Top Critic Average
The port is also quite nice, but it’s going to be an affront to purists. The modern upgrades change the feel of the game immensely, and while I’d argue it’s for the best, it’s also at the expense of the challenge. It’s a short, breezy experience. A comfortable slice of ‘90s platforming. It’s up to you if that’s what you need right now, but I certainly enjoyed it.
Though a noble effort, the transition to HD has probably done more harm than good. Challenging gameplay has been replaced with a virtual walk in the park, devoid of damn near any difficulty. If you're looking to relive gaming's past, this one may be better found in the original.
Leaping onto PC is Zool Redimensioned, a re-imagining of the classic Amiga platformer of the early 90’s. Join Zool as he uses his ninja skills to hunt down the evil Krool across the title’s seven imaginative worlds. But is the game any good? Read the review to find out!
If there is any love for the original, pick this up immediately. A fine job has been done creating a really playable title for 2021, without losing any of the charm of the original. The camera change is a stroke of genius and makes life so much easier leading to a more enjoyable experience all round. The issue isn't with the remaster, but the source material. Zool Redimensioned is sadly a bit of a product of its time, and isn't going to draw any new fans with its difficulty and confusing design choices. Sadly, for most this Ninja isn't going to resonate with younger players looking for the next plumber killer. For the rest, though, you have a greater remaster than you could ever have hoped for, let alone what the star of the Amiga may deserve.
If you’ve never played Zool before, then Zool Redimensioned might not seem that special to you. After all, in the 30 years that have passed, a number of platform games have come and gone, many of them no doubt superior to Zool in numerous ways. But if you do have fond memories of playing the game on your Amiga, SNES or Mega Drive, then you’ll surely get a huge kick out of Zool Redimensioned. This is a true slice of nostalgia, delivered in a perfectly-tuned package. We bet you can’t play it without a smile on your face.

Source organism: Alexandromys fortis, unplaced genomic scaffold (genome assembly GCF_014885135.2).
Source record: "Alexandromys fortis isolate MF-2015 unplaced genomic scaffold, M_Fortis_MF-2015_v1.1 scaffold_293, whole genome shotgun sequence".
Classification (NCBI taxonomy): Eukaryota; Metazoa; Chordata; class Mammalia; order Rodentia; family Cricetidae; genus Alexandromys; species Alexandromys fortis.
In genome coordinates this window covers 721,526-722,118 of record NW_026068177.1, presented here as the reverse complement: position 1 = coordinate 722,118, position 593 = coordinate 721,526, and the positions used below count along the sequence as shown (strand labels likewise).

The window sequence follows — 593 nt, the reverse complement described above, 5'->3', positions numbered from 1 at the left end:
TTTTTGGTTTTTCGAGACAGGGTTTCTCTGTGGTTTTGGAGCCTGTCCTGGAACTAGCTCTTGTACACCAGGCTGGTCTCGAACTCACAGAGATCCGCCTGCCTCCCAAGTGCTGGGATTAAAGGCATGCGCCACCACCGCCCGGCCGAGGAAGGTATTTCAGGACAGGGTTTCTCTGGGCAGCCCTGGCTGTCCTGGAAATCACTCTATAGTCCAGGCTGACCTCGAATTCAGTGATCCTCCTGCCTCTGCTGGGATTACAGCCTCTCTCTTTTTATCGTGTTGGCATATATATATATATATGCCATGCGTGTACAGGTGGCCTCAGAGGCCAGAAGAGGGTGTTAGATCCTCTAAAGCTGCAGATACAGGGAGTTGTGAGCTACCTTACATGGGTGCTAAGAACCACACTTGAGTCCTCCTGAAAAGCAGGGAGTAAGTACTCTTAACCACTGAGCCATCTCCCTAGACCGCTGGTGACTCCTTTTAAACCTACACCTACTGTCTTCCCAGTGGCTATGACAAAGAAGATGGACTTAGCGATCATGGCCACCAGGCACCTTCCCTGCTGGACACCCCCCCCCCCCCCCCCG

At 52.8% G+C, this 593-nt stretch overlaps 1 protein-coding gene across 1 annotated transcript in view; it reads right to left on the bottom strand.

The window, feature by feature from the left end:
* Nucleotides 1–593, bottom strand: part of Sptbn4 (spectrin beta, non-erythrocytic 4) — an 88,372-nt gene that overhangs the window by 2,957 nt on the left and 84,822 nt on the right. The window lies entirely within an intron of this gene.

I’d still love to know what conversations took place that led to “hey, we should remaster Zool”, but Zool Redimensioned does a pretty decent job of applying a fresh coat of paint, but in a way that remains very reverent to the source material. An excellent achievement from a group that only started programming 12 months ago. Unfortunately, the source material itself is the ultimate problem here – Zool was an average game back in 1992 and it’s little more than average here in 2021. A pleasant nostalgia trip, yes, but sadly it’s offers nothing to compete with the best modern platformers.
We need more games like Zool Redimensioned. The original wasn’t exactly that great and was quickly forgotten during the mascot platfomer craze of the early 90’s, but thanks to this pretty robust remaster, what was once a somewhat niche and clunky game has turned into a solid (albeit still flawed) platformer that doesn’t feel out of place, nor inferior to most indie releases out there.
I can appreciate what Sumo Digital Academy set out to do with Zool Redimensioned. It’s a solid remake of a platformer which, while not as well remembered as the titles from which it takes its inspiration, has its own place in the annals of video game history. The updated mechanics and quality of life features are great. Furthermore, with two modes to master, existing series fans will surely get their money’s worth. But as welcome as these additions are, they don’t do anything to remedy the issues that plagued the original release. With random stage designs and lackluster enemies and bosses, Zool just doesn’t do much to stand out from the crowded platformer pack. Still, if you already have a soft spot for the ninja from the Nth Dimension, don’t hesitate to add this one to your Steam library. If Zool didn’t do it for you before, however, Zool Redimensioned isn’t going to change your mind.